Exact Number of Days, Months and Years Alcohol Shortens Your Life

By Cassidy Morrison Senior Health Reporter for Dailymail.Com

16:53 06 Jul 2024, updated 16:55 06 Jul 2024

  • READ MORE: Drinking ANY amount of alcohol is harmful to health, experts warn

One of the world’s leading experts on alcohol and longevity has revealed how many days, months and years alcohol can shorten your life.

And the results may surprise people.

On average, just two drinks per week (a bottle of beer, a few glasses of wine, or a few shots of spirits) over a lifetime can shorten a person’s life by only three to six days.

Drinking one drink a day shortens a person’s life by two and a half months.

It is precisely those people who drink heavily – regularly drinking 35 drinks a week (about five drinks a day or two bottles of whiskey in seven days) – who shorten their lives by about two years.

That’s according to Dr. Tim Stockwell, a scientist at the Canadian Institute for Substance Use Research, who was a staunch advocate of moderate drinking until a fellow scientist alerted him to major flaws in medical research.

He pointed to the findings of extensive research conducted over the past five years, including his own research that served as the basis for the Canadian government’s alcohol guidelines, and said no amount is good for you.

Dr. Stockwell cautions that his predictions are averages and that some people are luckier than others when it comes to their health.

However, the growing body of evidence raises the question of whether Americans, including those responsible for health guidelines, ignore or downplay the risks of alcohol use because it is such an ingrained part of our culture.

Last year, Ireland became the first country in the world to pass legislation requiring all alcoholic drinks to carry a health warning on alcoholic beverage labels.

The CDC graphs show the average number of deaths from excessive alcohol consumption from 2016 through 2021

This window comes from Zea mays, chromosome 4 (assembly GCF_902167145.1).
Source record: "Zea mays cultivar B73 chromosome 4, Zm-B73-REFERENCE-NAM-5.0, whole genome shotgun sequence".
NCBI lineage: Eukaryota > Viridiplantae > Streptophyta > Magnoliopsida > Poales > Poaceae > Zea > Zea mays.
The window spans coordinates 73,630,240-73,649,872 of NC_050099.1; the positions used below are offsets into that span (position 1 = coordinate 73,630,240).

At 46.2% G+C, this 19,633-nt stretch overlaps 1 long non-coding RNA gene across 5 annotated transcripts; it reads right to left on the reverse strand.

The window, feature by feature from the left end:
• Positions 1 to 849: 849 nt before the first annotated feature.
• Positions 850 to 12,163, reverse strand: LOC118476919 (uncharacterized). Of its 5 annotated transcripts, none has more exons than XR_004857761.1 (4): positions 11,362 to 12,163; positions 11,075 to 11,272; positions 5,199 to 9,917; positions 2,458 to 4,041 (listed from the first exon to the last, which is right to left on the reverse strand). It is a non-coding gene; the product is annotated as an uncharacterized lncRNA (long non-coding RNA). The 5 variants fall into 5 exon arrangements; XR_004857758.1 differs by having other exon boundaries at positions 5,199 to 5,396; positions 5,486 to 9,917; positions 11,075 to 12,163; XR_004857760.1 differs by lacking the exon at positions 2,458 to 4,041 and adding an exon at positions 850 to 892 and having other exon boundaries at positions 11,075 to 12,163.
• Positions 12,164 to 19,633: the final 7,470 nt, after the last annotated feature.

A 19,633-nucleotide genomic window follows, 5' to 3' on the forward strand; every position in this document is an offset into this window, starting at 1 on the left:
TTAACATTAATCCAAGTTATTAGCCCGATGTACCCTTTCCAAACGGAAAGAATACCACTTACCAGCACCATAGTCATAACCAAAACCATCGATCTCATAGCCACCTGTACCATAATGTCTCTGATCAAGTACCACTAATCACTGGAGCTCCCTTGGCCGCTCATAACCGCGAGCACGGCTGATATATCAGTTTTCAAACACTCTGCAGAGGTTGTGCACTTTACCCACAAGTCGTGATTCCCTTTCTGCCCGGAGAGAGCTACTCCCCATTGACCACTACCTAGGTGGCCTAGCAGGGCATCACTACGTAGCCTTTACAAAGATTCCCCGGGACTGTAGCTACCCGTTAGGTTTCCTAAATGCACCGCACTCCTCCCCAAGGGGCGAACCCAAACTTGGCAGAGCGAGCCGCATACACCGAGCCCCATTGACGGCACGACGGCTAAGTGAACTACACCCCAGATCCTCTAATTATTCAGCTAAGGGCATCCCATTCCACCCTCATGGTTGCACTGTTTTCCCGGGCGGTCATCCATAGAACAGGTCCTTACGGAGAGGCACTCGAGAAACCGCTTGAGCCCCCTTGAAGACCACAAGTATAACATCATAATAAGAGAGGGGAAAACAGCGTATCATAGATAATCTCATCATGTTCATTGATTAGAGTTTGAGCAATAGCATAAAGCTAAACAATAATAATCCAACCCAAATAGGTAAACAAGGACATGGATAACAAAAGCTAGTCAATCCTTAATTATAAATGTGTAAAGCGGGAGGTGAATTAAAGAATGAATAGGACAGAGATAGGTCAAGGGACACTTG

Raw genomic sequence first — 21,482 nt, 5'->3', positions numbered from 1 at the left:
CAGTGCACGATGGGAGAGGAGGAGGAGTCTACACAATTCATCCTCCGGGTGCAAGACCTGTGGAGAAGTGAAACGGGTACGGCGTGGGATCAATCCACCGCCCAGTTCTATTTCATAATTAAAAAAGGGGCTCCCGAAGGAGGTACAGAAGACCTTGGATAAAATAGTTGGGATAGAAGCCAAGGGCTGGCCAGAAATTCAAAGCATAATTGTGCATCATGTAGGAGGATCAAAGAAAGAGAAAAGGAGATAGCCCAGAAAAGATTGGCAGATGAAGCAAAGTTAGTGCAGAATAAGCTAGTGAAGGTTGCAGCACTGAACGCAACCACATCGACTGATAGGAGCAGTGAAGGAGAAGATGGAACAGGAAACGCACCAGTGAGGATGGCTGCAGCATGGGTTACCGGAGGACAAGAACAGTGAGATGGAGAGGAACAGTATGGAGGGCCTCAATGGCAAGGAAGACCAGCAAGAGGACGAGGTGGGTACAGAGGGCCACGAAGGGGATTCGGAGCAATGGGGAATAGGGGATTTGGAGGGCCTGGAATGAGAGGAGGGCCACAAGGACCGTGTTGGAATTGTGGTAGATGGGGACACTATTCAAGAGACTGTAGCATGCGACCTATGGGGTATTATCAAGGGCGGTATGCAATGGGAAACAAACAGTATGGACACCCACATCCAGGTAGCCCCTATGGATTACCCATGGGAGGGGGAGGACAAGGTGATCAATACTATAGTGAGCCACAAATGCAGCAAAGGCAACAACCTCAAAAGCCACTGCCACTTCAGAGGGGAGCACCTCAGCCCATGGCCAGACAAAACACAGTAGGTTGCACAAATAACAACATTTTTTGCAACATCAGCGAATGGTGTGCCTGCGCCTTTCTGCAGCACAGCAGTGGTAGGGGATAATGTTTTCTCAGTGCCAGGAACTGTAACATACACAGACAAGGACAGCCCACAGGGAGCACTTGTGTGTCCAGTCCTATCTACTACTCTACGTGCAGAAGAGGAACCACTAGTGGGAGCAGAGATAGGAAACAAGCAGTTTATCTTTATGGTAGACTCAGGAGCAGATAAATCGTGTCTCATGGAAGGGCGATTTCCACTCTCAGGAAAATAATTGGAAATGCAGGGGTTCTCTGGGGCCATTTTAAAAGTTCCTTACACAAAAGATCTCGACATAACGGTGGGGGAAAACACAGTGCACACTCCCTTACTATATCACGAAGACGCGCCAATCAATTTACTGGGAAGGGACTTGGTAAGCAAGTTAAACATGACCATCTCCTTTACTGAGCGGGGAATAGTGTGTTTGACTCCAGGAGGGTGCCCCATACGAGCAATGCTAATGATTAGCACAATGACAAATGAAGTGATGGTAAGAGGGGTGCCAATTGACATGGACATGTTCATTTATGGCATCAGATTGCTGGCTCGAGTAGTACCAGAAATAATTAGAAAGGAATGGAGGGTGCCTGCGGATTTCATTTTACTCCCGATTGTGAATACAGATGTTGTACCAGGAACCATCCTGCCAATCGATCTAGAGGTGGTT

The labels read: ‘There is a direct link between alcohol and fatal cancers.’ The policy will go into effect in 2026.

Meanwhile, Canada recently proposed revised guidelines to recommend drinking no more than two alcoholic drinks per week, a dramatic reduction from the previous limit of 15 drinks for men and 10 drinks for women.

Last year, President Biden’s chief health officer, Dr. George Koob, predicted that the U.S. Department of Agriculture could align its advice on alcohol consumption with Canada’s.

The official changes to the health messages reflect a dramatic shift in the way doctors and ordinary Americans view alcohol and its safety. These changes are based on important research that debunks the myth that a little here and there is healthy.

Last year, Dr. Stockwell led a meta-analysis of more than 107 studies published over the past four decades, which found that no amount of alcohol improves health, and that alcohol may actually increase your risk of death from all causes.

And a 2022 study led by Harvard University scientists found that “alcohol consumption at all levels was associated with an increased risk of cardiovascular disease.”

According to the CDC, the average number of deaths per year from excessive alcohol use, from direct causes such as car accidents and liver damage to indirect causes such as mental health problems or heart disease, increased by about 29 percent from nearly 138,000 in 2016 to 2017 to more than 178,000 in 2020 to 2021.

That’s more than the number of drug overdose deaths reported in 2022, when the number was about 108,000.

This may seem like a higher number than expected, given Dr. Stockwell’s relatively moderate conclusions about the impact of alcohol on life expectancy.

Heavy drinkers who consume five or more glasses a day may see a reduction in their life expectancy of two years or more